McLaren Northern Michigan Adds Virtual Nursing to Care Resources


PETOSKEY — A newly implemented virtual nursing platform at McLaren Northern Michigan looks to bring people, patients, content and technology together to help assist patient care.

An advanced approached to patient care, virtual collaboration with real-time patient care information may be a game-changer as it may improve the speed and accuracy of care delivery, according to Banyan Medical Systems.

As many healthcare teams are struggling with nursing shortages, the rising costs of traveler positions, senior staff retiring and the pressures to meet clinical outcomes and quality measurers for reimbursements, Banyan’s platform allows health delivery transformation by eliminating fragmentation and enabling care team collaboration.

“The best way to describe it would be FaceTime with a nurse,” said Jennifer Woods, vice president of nursing and chief nursing officer at McLaren Northern Michigan. “You can ask questions to an experienced nurse. It is a timely conversation with am medical professional.”

While McLaren Northern Michigan employs traditional nurses within the hospital, virtual nurses will also be specially trained to be virtual nurse leaders using audio and visual technology to respond to the needs of the patients and caregivers.

Virtual nurses may answer questions from the patient and their family, educate patients, give discharge instructions and display content on the screen. Virtual, or telenurses, also allow for a wide spectrum of care, including fall prevention, patient monitoring, virtual sitters for high-risk patients and more controlled drug compliance.

The technology is simple to use for both patient and family members. When the virtual nurse call button is selected, a virtual nurse will ask if it is OK to turn on the camera.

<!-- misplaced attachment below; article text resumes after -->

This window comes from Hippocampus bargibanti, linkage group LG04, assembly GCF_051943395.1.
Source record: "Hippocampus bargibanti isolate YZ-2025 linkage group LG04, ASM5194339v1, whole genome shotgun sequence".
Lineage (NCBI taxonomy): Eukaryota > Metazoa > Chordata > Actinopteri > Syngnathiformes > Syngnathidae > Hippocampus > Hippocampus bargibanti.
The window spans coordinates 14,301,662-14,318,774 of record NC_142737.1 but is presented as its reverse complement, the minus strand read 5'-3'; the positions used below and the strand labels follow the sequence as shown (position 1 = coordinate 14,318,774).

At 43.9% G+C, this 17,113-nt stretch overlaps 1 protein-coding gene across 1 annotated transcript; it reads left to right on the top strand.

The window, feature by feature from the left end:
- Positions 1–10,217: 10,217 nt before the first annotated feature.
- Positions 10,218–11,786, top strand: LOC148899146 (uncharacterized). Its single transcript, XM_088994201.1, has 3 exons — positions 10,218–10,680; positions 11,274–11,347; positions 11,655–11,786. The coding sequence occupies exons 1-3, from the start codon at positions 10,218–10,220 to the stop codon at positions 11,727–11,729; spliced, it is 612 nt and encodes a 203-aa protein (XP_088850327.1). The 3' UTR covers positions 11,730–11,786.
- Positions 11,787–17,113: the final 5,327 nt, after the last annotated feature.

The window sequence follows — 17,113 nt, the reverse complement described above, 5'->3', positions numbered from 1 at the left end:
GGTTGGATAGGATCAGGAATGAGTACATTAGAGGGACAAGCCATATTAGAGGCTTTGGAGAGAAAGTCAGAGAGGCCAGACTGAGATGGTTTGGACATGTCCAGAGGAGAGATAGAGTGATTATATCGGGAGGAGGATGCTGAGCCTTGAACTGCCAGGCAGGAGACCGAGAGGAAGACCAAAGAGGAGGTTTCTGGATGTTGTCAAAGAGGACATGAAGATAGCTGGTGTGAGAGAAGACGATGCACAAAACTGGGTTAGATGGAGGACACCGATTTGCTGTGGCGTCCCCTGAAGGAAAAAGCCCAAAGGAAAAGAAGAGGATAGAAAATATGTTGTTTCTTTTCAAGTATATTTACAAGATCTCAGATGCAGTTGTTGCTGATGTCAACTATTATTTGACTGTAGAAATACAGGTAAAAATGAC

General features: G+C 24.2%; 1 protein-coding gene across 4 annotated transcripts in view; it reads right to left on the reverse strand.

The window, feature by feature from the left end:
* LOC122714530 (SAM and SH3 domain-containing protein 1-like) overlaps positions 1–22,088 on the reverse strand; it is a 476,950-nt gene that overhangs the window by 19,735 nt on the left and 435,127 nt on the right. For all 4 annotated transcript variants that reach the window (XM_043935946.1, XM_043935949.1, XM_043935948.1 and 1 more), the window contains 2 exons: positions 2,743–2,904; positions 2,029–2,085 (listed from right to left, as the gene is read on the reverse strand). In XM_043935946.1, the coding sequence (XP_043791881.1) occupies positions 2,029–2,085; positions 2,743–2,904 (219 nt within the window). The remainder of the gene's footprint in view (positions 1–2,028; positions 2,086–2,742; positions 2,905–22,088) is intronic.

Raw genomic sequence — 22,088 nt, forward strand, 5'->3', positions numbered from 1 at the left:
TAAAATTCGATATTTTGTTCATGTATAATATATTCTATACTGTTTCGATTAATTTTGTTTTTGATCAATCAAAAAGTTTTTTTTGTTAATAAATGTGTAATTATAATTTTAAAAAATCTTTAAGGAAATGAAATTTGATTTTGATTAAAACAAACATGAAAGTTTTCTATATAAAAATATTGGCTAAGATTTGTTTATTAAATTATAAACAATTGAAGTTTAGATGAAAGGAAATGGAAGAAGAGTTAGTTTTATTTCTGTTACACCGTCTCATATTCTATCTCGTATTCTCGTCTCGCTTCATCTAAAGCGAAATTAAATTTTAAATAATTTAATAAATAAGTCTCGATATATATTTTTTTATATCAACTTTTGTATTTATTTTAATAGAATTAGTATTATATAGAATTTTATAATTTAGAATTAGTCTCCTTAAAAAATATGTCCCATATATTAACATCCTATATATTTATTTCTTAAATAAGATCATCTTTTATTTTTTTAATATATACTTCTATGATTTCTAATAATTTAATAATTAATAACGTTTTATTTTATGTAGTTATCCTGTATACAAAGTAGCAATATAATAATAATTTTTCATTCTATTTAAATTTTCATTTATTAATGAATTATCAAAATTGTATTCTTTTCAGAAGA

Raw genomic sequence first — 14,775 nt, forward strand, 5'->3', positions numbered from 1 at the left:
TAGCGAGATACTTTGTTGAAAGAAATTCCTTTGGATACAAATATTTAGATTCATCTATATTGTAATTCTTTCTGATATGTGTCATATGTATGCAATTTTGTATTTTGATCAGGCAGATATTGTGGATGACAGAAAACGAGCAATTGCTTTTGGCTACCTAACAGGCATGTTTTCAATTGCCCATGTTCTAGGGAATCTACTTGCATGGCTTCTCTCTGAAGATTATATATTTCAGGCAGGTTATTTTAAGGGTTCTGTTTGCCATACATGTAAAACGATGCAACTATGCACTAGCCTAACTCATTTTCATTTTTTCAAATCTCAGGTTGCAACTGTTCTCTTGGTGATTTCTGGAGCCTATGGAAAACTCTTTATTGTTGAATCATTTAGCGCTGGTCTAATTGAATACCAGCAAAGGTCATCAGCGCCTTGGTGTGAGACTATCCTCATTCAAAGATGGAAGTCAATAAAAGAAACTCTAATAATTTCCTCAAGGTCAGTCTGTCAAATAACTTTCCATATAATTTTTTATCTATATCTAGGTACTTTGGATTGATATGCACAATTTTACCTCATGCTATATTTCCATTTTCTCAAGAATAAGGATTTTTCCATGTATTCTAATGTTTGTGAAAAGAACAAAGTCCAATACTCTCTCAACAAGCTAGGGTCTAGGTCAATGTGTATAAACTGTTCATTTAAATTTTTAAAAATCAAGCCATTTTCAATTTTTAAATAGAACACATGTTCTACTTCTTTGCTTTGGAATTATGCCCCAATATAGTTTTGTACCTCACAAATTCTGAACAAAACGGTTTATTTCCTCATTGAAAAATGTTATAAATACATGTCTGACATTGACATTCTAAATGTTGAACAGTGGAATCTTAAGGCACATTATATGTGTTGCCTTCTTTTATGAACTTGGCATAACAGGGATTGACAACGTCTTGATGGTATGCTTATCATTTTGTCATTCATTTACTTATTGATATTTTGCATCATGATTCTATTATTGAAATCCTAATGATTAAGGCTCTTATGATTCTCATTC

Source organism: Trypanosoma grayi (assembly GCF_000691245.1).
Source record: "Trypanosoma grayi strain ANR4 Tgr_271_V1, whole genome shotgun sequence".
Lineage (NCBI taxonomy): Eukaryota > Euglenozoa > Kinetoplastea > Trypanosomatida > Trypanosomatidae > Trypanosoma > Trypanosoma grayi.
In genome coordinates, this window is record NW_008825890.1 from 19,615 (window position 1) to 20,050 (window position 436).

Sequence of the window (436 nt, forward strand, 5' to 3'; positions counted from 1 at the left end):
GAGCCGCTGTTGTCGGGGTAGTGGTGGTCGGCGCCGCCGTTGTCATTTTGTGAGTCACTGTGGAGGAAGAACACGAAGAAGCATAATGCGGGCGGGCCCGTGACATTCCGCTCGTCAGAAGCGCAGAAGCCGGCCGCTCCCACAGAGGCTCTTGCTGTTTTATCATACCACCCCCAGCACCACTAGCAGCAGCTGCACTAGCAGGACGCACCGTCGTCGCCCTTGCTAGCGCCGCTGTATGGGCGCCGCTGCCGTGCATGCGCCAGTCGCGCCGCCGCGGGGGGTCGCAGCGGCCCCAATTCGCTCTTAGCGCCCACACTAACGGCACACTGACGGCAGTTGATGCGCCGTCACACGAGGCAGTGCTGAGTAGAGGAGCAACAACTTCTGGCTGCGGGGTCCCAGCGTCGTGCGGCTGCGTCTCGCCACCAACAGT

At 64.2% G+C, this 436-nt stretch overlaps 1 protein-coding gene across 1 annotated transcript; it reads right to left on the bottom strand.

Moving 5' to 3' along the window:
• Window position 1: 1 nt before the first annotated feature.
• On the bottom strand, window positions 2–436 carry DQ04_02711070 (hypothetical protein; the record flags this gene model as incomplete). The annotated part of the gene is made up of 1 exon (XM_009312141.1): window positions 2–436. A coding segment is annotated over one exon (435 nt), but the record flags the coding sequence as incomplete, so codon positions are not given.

A TV monitor turns on and displays the live nurse and a camera located within the patient room will turn on, allowing the virtual nurse to see the patient. Reflecting the importance of patient privacy, the virtual nurse will always seek permission before turning on the camera.

The delivery of nursing services by remote technology is already common. According to the U.S. National Library of Medicine, more than 70 percent of healthcare providers currently use some form of remote digital medicine — a rise from 54 percent five years ago.

These services are made up primarily of mental health and primary care engagements such as patient apps, e-visits, remote patient monitoring or remote monitoring of off-the-shelf consumer devices.

“My husband was a patient at McLaren Northern Michigan,” said Irene McCamant. “The virtual nurse would always ask permission before ‘coming in’ and would answer any question he or I had. She would even update us on tests needed.

“When he was released, the virtual nurse went through all the discharge information with us,” McCamant added. “She was very professional.”

Patients will continue to have a dedicated bedside nurse who provides all the hand-on care that is needed to continue the road to recovery, including medical assessments, medication administration and treatments. Meanwhile, the virtual nurse will assist with admission, rounding, education and discharge.

Physicians may also call the virtual nurse to bring up lab work or imaging results to support the physician consult. “It is a team effort that results in improved coordination of care, better communication between the patient and care team and added involvement with health care decisions,” Woods said. “The virtual nurse will bring more collaboration and care to the patients and families. This is a wonderful addition to care program at McLaren Northern Michigan.”